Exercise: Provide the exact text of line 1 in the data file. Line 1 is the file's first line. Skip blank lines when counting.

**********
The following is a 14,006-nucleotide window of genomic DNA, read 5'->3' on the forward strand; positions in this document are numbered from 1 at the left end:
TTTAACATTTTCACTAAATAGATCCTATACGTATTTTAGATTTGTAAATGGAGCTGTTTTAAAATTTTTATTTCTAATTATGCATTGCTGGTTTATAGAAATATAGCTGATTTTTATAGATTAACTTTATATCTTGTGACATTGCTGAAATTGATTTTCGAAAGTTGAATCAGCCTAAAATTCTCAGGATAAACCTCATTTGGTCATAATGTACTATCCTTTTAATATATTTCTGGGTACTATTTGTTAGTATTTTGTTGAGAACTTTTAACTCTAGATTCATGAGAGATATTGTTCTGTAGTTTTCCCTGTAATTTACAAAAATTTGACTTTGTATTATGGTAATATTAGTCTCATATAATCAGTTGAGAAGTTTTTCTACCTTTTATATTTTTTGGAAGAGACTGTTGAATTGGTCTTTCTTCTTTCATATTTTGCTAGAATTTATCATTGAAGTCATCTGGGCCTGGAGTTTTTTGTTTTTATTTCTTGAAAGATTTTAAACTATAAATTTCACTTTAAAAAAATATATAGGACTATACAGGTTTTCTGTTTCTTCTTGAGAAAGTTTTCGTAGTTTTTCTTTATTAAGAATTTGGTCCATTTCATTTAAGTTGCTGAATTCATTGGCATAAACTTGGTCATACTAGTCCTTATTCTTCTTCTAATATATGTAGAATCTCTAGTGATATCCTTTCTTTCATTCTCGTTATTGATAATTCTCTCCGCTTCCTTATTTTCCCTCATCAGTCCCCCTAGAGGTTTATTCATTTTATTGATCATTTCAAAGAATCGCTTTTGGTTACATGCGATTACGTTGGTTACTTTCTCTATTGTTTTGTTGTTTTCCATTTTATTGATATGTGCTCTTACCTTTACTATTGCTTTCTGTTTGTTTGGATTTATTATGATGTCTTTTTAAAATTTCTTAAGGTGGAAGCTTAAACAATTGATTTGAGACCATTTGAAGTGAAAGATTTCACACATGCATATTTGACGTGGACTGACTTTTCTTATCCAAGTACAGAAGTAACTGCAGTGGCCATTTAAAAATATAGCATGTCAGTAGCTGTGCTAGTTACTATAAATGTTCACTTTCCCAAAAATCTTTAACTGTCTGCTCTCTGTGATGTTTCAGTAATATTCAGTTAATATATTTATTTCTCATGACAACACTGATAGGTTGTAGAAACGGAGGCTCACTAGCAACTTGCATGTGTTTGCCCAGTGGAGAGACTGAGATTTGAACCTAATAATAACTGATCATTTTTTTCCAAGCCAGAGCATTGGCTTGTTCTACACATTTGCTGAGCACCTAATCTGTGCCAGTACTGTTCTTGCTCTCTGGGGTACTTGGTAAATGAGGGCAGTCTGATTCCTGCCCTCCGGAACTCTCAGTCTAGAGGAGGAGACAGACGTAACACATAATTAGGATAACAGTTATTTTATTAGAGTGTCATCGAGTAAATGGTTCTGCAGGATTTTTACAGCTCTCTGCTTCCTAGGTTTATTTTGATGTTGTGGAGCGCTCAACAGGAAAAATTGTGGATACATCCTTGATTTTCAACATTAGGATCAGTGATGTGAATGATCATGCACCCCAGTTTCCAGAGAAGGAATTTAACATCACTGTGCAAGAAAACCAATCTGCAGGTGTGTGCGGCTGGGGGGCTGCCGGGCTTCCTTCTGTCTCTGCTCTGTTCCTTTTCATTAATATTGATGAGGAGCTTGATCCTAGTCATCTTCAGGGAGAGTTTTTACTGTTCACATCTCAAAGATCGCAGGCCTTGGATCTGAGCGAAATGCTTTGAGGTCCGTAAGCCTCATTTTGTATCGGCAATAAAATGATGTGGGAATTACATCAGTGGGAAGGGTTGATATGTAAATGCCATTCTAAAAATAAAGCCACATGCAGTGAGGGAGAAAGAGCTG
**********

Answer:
The following is a 14,006-nucleotide window of genomic DNA, read 5'->3' on the forward strand; positions in this document are numbered from 1 at the left end: